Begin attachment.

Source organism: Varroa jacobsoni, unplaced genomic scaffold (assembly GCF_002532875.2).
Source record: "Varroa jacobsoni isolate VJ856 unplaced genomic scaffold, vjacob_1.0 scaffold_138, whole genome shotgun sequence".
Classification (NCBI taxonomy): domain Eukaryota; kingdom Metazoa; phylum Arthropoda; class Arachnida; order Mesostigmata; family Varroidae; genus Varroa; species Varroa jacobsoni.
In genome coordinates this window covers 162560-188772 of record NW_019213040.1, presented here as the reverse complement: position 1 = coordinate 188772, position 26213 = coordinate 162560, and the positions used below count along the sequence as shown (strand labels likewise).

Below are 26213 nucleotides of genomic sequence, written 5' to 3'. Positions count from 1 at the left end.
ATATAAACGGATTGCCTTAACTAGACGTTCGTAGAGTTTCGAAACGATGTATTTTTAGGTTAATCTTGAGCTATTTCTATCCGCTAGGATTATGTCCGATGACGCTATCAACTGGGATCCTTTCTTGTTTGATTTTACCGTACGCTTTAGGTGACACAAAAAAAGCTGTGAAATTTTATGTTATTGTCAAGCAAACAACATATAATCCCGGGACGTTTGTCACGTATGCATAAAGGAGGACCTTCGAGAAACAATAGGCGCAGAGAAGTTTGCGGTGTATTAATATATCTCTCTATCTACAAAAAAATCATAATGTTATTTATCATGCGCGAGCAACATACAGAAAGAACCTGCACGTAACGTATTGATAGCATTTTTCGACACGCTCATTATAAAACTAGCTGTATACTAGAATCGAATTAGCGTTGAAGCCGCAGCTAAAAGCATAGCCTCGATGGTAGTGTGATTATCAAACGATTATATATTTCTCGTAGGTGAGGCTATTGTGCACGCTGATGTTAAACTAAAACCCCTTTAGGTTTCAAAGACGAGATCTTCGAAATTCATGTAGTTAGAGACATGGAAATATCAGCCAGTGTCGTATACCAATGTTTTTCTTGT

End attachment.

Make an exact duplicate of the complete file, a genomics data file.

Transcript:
Source organism: Varroa jacobsoni, unplaced genomic scaffold (assembly GCF_002532875.2).
Source record: "Varroa jacobsoni isolate VJ856 unplaced genomic scaffold, vjacob_1.0 scaffold_138, whole genome shotgun sequence".
Classification (NCBI taxonomy): domain Eukaryota; kingdom Metazoa; phylum Arthropoda; class Arachnida; order Mesostigmata; family Varroidae; genus Varroa; species Varroa jacobsoni.
In genome coordinates this window covers 162560-188772 of record NW_019213040.1, presented here as the reverse complement: position 1 = coordinate 188772, position 26213 = coordinate 162560, and the positions used below count along the sequence as shown (strand labels likewise).

Below are 26213 nucleotides of genomic sequence, written 5' to 3'. Positions count from 1 at the left end.
ATATAAACGGATTGCCTTAACTAGACGTTCGTAGAGTTTCGAAACGATGTATTTTTAGGTTAATCTTGAGCTATTTCTATCCGCTAGGATTATGTCCGATGACGCTATCAACTGGGATCCTTTCTTGTTTGATTTTACCGTACGCTTTAGGTGACACAAAAAAAGCTGTGAAATTTTATGTTATTGTCAAGCAAACAACATATAATCCCGGGACGTTTGTCACGTATGCATAAAGGAGGACCTTCGAGAAACAATAGGCGCAGAGAAGTTTGCGGTGTATTAATATATCTCTCTATCTACAAAAAAATCATAATGTTATTTATCATGCGCGAGCAACATACAGAAAGAACCTGCACGTAACGTATTGATAGCATTTTTCGACACGCTCATTATAAAACTAGCTGTATACTAGAATCGAATTAGCGTTGAAGCCGCAGCTAAAAGCATAGCCTCGATGGTAGTGTGATTATCAAACGATTATATATTTCTCGTAGGTGAGGCTATTGTGCACGCTGATGTTAAACTAAAACCCCTTTAGGTTTCAAAGACGAGATCTTCGAAATTCATGTAGTTAGAGACATGGAAATATCAGCCAGTGTCGTATACCAATGTTTTTCTTGT